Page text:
How to Stay Motivated to Run

How to Stay Motivated to Run

Running is one of the most accessible and beneficial forms of exercise. It improves cardiovascular health, strengthens muscles, boosts mood, and provides a sense of accomplishment. However, it can also be challenging to stick with consistently. Lack of motivation is one of the most common reasons people stop running.

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Use these strategies to maintain the motivation you need to keep hitting the pavement and reach your running goals.

Set Realistic Goals

Setting specific, achievable targets gives your running purpose and keeps you focused. Effective running goals have a few key characteristics:

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Tailor Goals to Your Current Fitness Level

If new to running, make an initial goal to complete a 5K training plan or run 30 minutes 3 times per week. More experienced runners can aim to improve race times or increase weekly mileage. Set benchmarks appropriate for where you are starting from.

Make Goals Specific and Measurable

Quantify your goals instead of vague ideas like “get fit.” Concrete examples: run a half marathon in under 2 hours, increase weekly mileage by 10%, run 5 days per week.

Set Shorter- and Longer-Term Goals

Have some goals for this month and this year. Short term goals provide quick wins while bigger goals give long-term vision.

Schedule Regular Timed Benchmark Runs

Schedule time trials or races every 2-3 months to test and track progress towards time or distance goals. Seeing measurable results is extremely motivating.

Write Down Goals and Display Them

Post your goals where you’ll see them as a constant reminder. Tell friends and family to boost accountability.

Re-evaluate Goals Over Time

Adjust goals as your fitness improves. Goals that seemed impossible a few months ago may now be within reach.

Find a Running Buddy

Running with a partner or group keeps you accountable and makes running more fun. Here’s how to get the most from running buddies:

Recruit Friends Who Share Your Goals

Running with a friend training for the same event helps you motivate each other.

Join a Running Club or Group

Clubs provide built-in running partners. Consider charity teams too.

Schedule Regular Running Dates

Commit to specific days and times to run together each week or month. Consistency is key.

Mix Solo and Group Runs

Running alone allows focus on your specific needs, so blend into your routine.

Sign Up for Races Together

Having a race on the calendar creates shared training accountability.

Talk While Running

Conversation makes the miles go by faster while building friendship.

Make Running a Part of Your Routine

When running becomes a habit like brushing your teeth, you’re less likely to skip it. Here are tips for making running routine:

Choose Set Days and Times

Aim to run at the same time 3-5 days per week to build the habit faster.

Link Runs to Other Habits

Tie your run to an existing habit like your morning coffee to reinforce the pattern.

Create Reminders and Cues

Use phone alerts, visible shoes by the door, laid out clothes as cues to run.

Schedule It Like Appointments

Treat runs in your calendar as seriously as work meetings you’d never miss.

Prep Gear in Advance

Having items ready eliminates excuses of not being able to find things.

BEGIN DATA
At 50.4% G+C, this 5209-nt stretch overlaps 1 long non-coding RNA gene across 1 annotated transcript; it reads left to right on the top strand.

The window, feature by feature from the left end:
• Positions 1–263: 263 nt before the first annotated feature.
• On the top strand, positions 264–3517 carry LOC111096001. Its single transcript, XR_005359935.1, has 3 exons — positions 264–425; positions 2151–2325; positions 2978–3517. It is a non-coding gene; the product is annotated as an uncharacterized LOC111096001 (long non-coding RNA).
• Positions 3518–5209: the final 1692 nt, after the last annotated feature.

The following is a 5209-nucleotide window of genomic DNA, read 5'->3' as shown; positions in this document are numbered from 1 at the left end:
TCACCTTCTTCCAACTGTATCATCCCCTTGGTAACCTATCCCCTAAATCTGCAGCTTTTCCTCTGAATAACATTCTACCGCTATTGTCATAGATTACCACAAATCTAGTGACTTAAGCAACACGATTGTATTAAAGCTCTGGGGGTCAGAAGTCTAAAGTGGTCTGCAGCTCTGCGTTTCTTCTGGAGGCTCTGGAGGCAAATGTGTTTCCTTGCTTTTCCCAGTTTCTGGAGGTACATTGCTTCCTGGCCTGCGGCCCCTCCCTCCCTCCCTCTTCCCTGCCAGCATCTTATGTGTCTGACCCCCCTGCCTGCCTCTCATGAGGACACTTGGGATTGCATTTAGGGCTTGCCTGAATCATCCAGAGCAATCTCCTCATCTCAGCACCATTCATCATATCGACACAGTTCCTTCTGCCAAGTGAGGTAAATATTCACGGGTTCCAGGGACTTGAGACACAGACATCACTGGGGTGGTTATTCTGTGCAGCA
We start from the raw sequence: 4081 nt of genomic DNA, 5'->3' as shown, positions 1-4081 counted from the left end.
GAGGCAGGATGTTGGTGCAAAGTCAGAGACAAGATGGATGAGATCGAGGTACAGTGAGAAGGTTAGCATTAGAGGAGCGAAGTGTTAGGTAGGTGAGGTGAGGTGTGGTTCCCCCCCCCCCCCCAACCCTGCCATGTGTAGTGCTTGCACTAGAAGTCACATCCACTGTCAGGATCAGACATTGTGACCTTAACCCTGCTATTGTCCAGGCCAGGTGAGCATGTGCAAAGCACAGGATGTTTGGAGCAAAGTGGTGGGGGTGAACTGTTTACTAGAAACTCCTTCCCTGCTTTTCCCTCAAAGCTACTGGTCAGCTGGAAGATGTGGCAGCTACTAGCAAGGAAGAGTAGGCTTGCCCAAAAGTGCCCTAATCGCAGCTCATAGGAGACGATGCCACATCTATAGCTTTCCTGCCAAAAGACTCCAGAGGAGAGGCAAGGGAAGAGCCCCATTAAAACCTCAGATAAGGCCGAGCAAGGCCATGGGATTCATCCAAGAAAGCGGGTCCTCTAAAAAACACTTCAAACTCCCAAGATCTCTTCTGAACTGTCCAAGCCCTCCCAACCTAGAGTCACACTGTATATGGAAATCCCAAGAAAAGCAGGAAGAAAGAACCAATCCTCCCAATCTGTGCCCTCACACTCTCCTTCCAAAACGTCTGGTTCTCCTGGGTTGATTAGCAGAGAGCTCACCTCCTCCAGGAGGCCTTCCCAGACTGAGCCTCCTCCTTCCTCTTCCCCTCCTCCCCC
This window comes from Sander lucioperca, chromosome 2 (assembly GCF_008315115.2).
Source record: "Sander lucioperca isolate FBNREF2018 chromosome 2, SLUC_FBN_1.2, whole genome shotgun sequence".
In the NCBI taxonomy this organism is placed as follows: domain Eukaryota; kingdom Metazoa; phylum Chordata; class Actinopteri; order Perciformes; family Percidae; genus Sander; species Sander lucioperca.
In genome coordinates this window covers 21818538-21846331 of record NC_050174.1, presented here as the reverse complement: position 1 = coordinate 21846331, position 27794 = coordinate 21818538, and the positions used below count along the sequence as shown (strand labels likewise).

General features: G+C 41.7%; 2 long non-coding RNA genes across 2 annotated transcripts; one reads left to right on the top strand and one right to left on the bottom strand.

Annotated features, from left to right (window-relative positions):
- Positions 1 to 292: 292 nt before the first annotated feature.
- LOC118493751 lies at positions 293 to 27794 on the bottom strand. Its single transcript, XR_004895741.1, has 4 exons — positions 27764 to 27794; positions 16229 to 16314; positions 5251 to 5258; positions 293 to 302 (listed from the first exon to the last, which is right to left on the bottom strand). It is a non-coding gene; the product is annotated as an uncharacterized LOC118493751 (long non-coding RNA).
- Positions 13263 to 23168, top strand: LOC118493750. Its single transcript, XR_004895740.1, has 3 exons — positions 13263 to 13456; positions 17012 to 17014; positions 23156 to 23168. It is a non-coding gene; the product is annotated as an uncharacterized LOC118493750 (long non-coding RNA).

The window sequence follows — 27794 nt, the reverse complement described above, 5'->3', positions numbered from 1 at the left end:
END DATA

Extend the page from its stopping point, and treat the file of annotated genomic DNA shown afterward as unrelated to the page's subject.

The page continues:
Note How You Feel After Runs

Recall how accomplished and energized you feel post-run to motivate getting out there next time.

Reward Yourself

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Reward Yourself

Celebrating progress along the way recognizes efforts and gives small doses of running motivation.

Build Rewards into Your Training Plan

Schedule something to look forward to each week or after key runs like new gear, a massage, or your favorite treat.

Record PRs and Milestones

Note running achievements like longest distance or new personal records to appreciate progress.

Share Successes Socially

Let people know about PRs and completed races on social media for encouragement.

Display Medals and Race Shirts

Fill a wall or rack with visual reminders of accomplishments.

Periodically Buy New Gear

Rotate in fresh shoes, apparel, gadgets to energize your running.

Relax and Recharge After Big Efforts

Reward hard efforts or races with adequate rest, recovery, and activities you enjoy. You’ve earned it!

Vary Your Runs

Monotony leads to loss of motivation over time. Adding variety makes running exciting again.

Mix Up Distances

Include short, medium and long runs each week.

Try New Routes

Explore different trails, parks, and neighborhoods. Discover new views!

Run to New Destinations

Run to a coffee shop, brewery, friend’s house, etc for your reward.

Enter Different Races

Change from road races to trail runs, etc. Vary race distances too.

Train For Different Goals

Rotate 5K and half marathon training cycles.

Run Indoors or Outdoors

Switch between treadmill and outdoor runs.

Listen to New Music, Podcasts, or Audiobooks

Find fresh audio entertainment to break the routine.

Train With Different Running Partners

Run with various groups and clubs. It keeps things lively.

Listen to Your Body

Forgetting to take rest days or pushing through minor aches can lead to overtraining, burnout, and loss of motivation.

Take At Least 1 Rest Day Per Week

Recharge muscles and energize your mind for the next run.

Know When to Call It Quits Mid-Run

End early if excessively fatigued or hurting and try again tomorrow.

Vary High and Low Intensity

Follow hard efforts with easier recovery days to avoid overdoing it.

Pay Attention to Physical Warning Signs

Heed messages like elevated resting heart rate signaling your body needs a break.

Note Mental Fatigue Too

Exhaustion, crankiness, lack of focus also indicate you need rest.

Recover Properly After Tough Runs and Races

Refuel, rehydrate, stretch, sleep and take easy days after intense efforts.

Don’t Ignore Pain or Push Through Injuries

Take time off if hurt to heal properly and avoid chronic issues.

Don’t Be Afraid to Take a Break

An extended break from running can get you excited about it again.

Use Other Forms of Exercise in the Meantime

Do cross-training like biking, swimming, or lifting weights to maintain baseline fitness.